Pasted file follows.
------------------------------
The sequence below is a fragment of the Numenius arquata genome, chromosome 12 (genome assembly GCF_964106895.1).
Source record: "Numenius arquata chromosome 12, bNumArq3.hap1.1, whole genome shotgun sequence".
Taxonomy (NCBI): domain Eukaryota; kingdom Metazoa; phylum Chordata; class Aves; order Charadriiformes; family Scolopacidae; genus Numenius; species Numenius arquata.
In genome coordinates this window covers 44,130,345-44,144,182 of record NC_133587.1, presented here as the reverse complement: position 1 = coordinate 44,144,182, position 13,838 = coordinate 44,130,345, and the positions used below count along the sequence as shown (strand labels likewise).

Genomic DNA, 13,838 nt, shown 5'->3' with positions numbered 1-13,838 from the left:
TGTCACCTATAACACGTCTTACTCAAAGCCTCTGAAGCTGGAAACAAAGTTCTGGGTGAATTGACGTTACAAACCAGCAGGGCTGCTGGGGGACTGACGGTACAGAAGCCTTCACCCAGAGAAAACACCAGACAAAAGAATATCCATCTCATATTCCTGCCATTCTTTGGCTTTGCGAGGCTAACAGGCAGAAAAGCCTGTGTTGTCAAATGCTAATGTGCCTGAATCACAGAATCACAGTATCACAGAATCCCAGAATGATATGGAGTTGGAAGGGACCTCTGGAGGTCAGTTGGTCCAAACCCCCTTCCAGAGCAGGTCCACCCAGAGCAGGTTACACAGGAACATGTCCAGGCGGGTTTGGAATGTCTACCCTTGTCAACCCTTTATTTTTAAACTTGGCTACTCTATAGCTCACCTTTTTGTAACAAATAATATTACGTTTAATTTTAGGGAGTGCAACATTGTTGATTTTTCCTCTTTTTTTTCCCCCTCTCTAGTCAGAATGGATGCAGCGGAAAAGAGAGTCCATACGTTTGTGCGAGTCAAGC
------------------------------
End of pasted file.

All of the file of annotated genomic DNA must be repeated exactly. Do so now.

The sequence below is a fragment of the Numenius arquata genome, chromosome 12 (genome assembly GCF_964106895.1).
Source record: "Numenius arquata chromosome 12, bNumArq3.hap1.1, whole genome shotgun sequence".
Taxonomy (NCBI): domain Eukaryota; kingdom Metazoa; phylum Chordata; class Aves; order Charadriiformes; family Scolopacidae; genus Numenius; species Numenius arquata.
In genome coordinates this window covers 44,130,345-44,144,182 of record NC_133587.1, presented here as the reverse complement: position 1 = coordinate 44,144,182, position 13,838 = coordinate 44,130,345, and the positions used below count along the sequence as shown (strand labels likewise).

Genomic DNA, 13,838 nt, shown 5'->3' with positions numbered 1-13,838 from the left:
TGTCACCTATAACACGTCTTACTCAAAGCCTCTGAAGCTGGAAACAAAGTTCTGGGTGAATTGACGTTACAAACCAGCAGGGCTGCTGGGGGACTGACGGTACAGAAGCCTTCACCCAGAGAAAACACCAGACAAAAGAATATCCATCTCATATTCCTGCCATTCTTTGGCTTTGCGAGGCTAACAGGCAGAAAAGCCTGTGTTGTCAAATGCTAATGTGCCTGAATCACAGAATCACAGTATCACAGAATCCCAGAATGATATGGAGTTGGAAGGGACCTCTGGAGGTCAGTTGGTCCAAACCCCCTTCCAGAGCAGGTCCACCCAGAGCAGGTTACACAGGAACATGTCCAGGCGGGTTTGGAATGTCTACCCTTGTCAACCCTTTATTTTTAAACTTGGCTACTCTATAGCTCACCTTTTTGTAACAAATAATATTACGTTTAATTTTAGGGAGTGCAACATTGTTGATTTTTCCTCTTTTTTTTCCCCCTCTCTAGTCAGAATGGATGCAGCGGAAAAGAGAGTCCATACGTTTGTGCGAGTCAAGC